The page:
For “The Spider Queen,” Alex Martinez Wallace’s Top 5 crazy fantasies

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The cast of “The Spider Queen” (Photo by Jeremy Blum)

“THE SPIDER QUEEN”
WHAT:
The NOLA Project’s annual collaboration with the New Orleans Museum of Art is a fantasy story and world premiere from members James Bartelle and Alex Martinez Wallace
WHERE: NOMA’s Besthoff Sculpture Garden, City Park
WHEN: 7 p.m. May 10-14, 17-18, 21, 24-26, 28
TICKETS: Adults: $25, NOLA Project Backstage Pass Members: $18, NOMA Members: $18, Students with ID: $18
MORE INFO: http://www.nolaproject.com

We are blessed this week with a double-dose of inspiration at The NOLA Project launches “The Spider Queen” for its annual collaboration with the New Orleans Museum of Art. First, the obvious inspiration: “The Spider Queen, co-written by James Bartelle and Alex Martinez Wallace,” is heavily influenced by “Spider,” the sculpture by Louise Bourgeois that resides in the production’s stage, NOMA’s Besthoff Sculpture Garden. “Spider” tells the story of a teen on a mission to learn how his father died, but winds up going down a rabbit hall along with a tepid park ranger. Along they way they encounter a characters that includes plenty of crazy creatures and, of course, a spider. So we figured Wallace would make for a fun choice to double down on the notion of inspiration by citing some inspirations of his own:

Alex Wallace (1)

Alex Martinez Wallace

I understand that I’m supposed to remark and embark on a vernacular voyage wherein I divulge with everyone the five cinematic influences that most affected the part I played in writing “The Spider Queen” — but I’m going to break the rules a little bit. And you’re honestly very lucky. Because I could go rule-breaking mad. I could have just sent to the editor-in-chief a painting of my influences. Or just a dreadful pencil drawing or some other such thing they absolutely didn’t ask for (mud slung fitfully against a blank wooden door), which, while it might mean something truthful and genuine to me, gives the kind readers of this editorial virtually nothing to go on.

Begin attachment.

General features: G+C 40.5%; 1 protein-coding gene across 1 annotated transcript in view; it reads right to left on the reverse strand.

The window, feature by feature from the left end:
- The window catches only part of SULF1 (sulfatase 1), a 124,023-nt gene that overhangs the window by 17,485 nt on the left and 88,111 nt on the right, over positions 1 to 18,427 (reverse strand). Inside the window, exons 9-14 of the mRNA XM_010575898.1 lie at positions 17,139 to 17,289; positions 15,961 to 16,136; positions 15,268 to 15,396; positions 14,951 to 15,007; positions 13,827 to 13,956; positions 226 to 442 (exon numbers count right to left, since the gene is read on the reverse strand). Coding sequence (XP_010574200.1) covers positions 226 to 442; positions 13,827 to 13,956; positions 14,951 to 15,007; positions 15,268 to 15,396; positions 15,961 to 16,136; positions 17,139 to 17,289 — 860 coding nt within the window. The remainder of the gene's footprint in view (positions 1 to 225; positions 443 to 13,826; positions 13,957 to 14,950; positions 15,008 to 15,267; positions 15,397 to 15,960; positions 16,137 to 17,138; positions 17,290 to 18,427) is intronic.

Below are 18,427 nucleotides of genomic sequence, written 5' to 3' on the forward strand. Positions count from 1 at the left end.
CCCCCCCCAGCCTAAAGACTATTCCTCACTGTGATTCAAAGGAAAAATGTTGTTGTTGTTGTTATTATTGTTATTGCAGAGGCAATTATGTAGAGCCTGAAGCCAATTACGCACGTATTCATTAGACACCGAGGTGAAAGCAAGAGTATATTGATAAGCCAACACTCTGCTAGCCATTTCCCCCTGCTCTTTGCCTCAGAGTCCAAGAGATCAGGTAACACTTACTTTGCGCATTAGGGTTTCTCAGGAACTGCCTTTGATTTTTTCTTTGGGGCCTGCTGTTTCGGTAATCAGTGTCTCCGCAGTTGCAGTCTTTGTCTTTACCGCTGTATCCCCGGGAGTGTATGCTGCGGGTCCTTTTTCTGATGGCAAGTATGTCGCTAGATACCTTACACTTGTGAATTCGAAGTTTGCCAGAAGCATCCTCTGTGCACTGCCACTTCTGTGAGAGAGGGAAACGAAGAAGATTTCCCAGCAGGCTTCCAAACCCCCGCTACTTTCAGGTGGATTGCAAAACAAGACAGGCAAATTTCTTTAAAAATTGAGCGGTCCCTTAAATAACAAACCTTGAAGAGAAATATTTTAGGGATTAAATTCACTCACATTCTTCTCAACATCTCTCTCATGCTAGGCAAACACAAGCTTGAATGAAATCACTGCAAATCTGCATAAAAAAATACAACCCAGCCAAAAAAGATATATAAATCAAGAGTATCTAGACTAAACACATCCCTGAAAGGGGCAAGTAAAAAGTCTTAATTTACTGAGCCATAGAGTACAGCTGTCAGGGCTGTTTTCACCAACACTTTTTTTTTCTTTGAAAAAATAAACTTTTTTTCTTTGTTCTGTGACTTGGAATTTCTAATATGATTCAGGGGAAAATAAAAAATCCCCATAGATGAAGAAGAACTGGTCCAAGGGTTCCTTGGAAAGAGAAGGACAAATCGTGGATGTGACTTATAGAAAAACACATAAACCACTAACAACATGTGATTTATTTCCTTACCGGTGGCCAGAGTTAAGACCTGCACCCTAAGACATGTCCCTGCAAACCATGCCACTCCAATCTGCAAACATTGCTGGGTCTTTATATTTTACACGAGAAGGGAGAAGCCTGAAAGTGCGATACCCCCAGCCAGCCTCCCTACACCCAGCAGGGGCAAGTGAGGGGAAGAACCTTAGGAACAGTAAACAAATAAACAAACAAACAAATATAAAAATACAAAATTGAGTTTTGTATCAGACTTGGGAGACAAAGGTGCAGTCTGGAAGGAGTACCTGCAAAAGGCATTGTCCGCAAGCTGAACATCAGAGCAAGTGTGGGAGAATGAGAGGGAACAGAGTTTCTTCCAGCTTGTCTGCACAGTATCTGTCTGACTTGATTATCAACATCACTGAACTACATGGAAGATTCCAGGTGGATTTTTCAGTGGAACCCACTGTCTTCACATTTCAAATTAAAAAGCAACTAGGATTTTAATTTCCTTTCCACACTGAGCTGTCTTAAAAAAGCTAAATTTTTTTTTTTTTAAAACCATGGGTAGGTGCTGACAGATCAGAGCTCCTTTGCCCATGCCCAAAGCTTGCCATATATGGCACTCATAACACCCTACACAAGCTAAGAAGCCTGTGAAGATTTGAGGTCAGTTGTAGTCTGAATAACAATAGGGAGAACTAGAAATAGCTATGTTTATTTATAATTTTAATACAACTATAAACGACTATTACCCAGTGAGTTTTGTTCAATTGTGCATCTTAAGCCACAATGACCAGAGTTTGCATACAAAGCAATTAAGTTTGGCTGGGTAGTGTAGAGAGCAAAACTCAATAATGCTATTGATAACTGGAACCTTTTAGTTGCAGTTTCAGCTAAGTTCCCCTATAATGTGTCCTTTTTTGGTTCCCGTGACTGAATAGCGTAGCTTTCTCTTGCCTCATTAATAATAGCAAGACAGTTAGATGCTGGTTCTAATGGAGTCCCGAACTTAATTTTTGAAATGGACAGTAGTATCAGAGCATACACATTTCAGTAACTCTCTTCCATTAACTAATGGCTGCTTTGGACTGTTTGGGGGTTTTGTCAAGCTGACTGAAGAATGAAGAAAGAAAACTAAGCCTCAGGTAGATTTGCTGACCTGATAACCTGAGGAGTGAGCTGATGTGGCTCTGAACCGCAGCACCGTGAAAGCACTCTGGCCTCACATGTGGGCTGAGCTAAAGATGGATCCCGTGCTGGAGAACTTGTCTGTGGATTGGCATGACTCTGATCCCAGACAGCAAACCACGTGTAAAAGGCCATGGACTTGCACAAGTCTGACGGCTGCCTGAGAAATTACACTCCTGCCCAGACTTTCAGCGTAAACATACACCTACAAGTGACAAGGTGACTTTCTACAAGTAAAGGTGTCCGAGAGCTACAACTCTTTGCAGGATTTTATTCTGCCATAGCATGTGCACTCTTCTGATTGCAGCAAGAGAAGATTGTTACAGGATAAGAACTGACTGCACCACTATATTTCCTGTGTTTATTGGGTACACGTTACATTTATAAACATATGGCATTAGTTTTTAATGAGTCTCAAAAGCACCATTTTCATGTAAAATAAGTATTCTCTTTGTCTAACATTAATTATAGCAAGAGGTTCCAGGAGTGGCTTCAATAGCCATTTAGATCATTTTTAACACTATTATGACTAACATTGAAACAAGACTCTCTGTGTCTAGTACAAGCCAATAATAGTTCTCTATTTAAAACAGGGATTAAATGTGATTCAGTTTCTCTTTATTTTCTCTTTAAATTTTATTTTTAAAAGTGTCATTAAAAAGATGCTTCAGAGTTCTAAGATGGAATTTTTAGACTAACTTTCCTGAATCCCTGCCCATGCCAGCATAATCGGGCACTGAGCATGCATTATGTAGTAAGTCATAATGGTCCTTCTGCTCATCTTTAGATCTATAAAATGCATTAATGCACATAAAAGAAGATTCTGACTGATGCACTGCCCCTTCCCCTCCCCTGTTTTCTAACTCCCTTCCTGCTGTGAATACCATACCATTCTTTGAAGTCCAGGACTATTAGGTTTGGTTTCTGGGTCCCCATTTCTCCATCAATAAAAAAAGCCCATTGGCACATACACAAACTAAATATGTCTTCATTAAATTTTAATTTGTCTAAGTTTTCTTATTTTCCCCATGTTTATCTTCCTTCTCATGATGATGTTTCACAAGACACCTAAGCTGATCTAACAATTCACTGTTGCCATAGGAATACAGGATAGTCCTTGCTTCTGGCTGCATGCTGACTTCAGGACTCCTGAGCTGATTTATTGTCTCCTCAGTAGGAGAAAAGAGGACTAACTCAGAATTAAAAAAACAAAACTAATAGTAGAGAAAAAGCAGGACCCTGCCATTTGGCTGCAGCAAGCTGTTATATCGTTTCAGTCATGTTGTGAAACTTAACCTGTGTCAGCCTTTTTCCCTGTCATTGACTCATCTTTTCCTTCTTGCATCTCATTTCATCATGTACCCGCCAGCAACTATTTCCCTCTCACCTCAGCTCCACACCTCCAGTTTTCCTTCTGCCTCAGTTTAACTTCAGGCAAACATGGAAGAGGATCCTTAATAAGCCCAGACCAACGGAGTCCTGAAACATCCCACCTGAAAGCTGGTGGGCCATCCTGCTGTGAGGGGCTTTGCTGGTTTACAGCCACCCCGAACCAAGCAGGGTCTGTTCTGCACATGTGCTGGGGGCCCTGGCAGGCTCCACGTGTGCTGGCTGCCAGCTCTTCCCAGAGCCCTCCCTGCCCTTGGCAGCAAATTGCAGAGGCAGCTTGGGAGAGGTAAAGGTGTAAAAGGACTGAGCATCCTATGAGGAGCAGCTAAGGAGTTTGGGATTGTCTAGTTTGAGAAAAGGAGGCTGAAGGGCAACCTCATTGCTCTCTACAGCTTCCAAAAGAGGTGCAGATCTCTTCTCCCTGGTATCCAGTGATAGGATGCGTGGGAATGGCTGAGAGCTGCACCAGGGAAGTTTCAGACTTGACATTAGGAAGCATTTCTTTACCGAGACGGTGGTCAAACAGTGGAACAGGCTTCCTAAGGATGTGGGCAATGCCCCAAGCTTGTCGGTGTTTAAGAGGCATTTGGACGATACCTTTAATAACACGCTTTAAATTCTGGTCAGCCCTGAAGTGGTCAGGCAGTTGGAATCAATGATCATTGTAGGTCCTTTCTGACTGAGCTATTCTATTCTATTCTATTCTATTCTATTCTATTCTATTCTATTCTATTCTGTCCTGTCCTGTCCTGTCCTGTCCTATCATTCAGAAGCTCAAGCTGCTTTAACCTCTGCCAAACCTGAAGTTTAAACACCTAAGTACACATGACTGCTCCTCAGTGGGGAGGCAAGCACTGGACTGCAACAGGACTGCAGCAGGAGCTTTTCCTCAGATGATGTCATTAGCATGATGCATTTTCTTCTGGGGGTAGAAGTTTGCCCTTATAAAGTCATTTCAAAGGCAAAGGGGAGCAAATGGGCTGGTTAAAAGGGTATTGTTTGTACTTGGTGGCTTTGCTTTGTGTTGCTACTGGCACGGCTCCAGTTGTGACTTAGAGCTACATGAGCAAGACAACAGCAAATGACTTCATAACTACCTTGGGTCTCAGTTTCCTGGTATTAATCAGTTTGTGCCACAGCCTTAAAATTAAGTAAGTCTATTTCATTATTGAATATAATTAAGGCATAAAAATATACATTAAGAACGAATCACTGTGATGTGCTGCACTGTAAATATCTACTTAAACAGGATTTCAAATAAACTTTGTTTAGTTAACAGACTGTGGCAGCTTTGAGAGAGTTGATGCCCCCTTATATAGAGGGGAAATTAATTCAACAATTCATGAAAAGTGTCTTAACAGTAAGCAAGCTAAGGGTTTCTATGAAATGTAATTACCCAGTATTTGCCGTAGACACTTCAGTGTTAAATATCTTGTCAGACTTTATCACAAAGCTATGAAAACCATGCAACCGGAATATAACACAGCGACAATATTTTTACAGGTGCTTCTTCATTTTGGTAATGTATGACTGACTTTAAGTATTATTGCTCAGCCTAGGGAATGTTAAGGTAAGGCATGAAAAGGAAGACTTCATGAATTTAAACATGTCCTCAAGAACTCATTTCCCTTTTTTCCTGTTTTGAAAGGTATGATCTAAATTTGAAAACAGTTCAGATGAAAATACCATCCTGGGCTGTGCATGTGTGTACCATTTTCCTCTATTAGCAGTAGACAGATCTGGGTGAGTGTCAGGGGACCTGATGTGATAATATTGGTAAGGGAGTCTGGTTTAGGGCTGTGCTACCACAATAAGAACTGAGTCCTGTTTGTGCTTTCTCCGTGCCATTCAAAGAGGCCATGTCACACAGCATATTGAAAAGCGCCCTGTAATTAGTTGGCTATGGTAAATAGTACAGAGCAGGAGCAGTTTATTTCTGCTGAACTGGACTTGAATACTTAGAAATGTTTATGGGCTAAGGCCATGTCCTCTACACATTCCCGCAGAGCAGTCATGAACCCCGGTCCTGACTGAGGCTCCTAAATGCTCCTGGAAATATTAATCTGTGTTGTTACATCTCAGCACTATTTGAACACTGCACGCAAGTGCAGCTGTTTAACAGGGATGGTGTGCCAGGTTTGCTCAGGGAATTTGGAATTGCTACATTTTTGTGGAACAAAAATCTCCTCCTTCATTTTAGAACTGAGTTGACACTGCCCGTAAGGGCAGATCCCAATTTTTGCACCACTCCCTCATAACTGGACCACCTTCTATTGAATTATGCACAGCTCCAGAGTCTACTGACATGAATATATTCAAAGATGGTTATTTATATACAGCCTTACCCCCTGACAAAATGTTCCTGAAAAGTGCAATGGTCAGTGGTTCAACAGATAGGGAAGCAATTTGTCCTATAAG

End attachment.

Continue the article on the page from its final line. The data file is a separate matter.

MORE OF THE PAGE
I’ve lived non-sequiturally before. Sometimes I like getting yelled at. James Bartelle, with whom I co-wrote this story, was very good about keeping things from getting absolutely Loony Tunes while simultaneously letting me stretch my big dumb feathery wings. So I’m only going to break the rules a little here. And so most of my influences aren’t films. Some are television shows, and one is a play. I’m actually being really well behaved. A good boy! Arguably.

5) “THE LORD OF THE RINGS: THE FELLOWSHIP OF THE RING” (BOTH THE MOVIE AND THE BOOK) — Particularly the first installment of the trilogy, because it, more than the other two, asks you to swallow the most nonsense right out the gate. If you aren’t willing right away to eat the history of the One Ring, and the thousands of elves and dwarves and men and the great war that was many thousands of years ago and has now come thundering back into the present with the rediscovery of the ominous golden circlet and another imaginary race of tiny Hobbits … then the rest of the movie will sit with you as well as a hot-shit sandwich. You really just gotta go with it. It’s like the smash hit film “Inception.” If you start asking too many questions, you’re gonna miss something and then, before you know it, the main character of the play is in Gardendale talking to a flower person and you won’t know why. Just go with it. And “The Spider Queen” plunges you headlong right into the Council of Elrond. No foreplay! In theater, we can’t have lengthy voiceovers with historical cut scenes, or a length of text scrolling into the stars that sets the tone of the show. Well, we could, but it’s a lazy-bum solution. And we don’t have tiiimmme. There’s a kingdom in peril and two worlds colliding, and if you want in, you’ll have to hold on to your butts and jump in headfirst. And, like in Middle Earth, singing a song or poetry recital is a perfectly acceptable way to respond to any situation. That was particularly true in the books. “Why is Tom Bombadil singing? Again? Why, God, why?” Go with it — this isn’t your world — you aren’t in Kansas anymore. If you can’t tell by now, I’m a geek by many measures; if you’ve any experience with fantasy stories of any kind, you’ll slip into this play as easily as a familiar old worn leather boot